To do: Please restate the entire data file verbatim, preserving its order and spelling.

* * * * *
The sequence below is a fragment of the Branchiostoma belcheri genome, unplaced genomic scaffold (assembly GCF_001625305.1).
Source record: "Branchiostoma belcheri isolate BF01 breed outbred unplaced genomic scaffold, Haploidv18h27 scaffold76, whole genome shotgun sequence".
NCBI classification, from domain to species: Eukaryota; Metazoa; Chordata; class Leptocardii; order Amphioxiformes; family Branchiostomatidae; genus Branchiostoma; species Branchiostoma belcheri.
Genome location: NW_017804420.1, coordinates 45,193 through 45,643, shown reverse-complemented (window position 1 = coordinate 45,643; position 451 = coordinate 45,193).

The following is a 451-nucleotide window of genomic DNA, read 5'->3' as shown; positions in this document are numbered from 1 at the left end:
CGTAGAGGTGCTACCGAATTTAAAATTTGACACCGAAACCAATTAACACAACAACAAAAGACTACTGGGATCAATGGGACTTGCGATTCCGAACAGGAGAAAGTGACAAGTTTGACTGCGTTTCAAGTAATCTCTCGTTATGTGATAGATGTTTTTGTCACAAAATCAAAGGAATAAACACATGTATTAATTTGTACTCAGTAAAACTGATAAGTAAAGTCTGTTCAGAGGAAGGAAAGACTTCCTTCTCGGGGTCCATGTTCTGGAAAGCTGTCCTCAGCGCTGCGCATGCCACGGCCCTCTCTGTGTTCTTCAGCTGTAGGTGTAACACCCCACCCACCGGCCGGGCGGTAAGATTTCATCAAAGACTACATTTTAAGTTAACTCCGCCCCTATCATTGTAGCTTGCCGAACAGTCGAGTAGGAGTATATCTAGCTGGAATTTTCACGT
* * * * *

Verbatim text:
The sequence below is a fragment of the Branchiostoma belcheri genome, unplaced genomic scaffold (assembly GCF_001625305.1).
Source record: "Branchiostoma belcheri isolate BF01 breed outbred unplaced genomic scaffold, Haploidv18h27 scaffold76, whole genome shotgun sequence".
NCBI classification, from domain to species: Eukaryota; Metazoa; Chordata; class Leptocardii; order Amphioxiformes; family Branchiostomatidae; genus Branchiostoma; species Branchiostoma belcheri.
Genome location: NW_017804420.1, coordinates 45,193 through 45,643, shown reverse-complemented (window position 1 = coordinate 45,643; position 451 = coordinate 45,193).

The following is a 451-nucleotide window of genomic DNA, read 5'->3' as shown; positions in this document are numbered from 1 at the left end:
CGTAGAGGTGCTACCGAATTTAAAATTTGACACCGAAACCAATTAACACAACAACAAAAGACTACTGGGATCAATGGGACTTGCGATTCCGAACAGGAGAAAGTGACAAGTTTGACTGCGTTTCAAGTAATCTCTCGTTATGTGATAGATGTTTTTGTCACAAAATCAAAGGAATAAACACATGTATTAATTTGTACTCAGTAAAACTGATAAGTAAAGTCTGTTCAGAGGAAGGAAAGACTTCCTTCTCGGGGTCCATGTTCTGGAAAGCTGTCCTCAGCGCTGCGCATGCCACGGCCCTCTCTGTGTTCTTCAGCTGTAGGTGTAACACCCCACCCACCGGCCGGGCGGTAAGATTTCATCAAAGACTACATTTTAAGTTAACTCCGCCCCTATCATTGTAGCTTGCCGAACAGTCGAGTAGGAGTATATCTAGCTGGAATTTTCACGT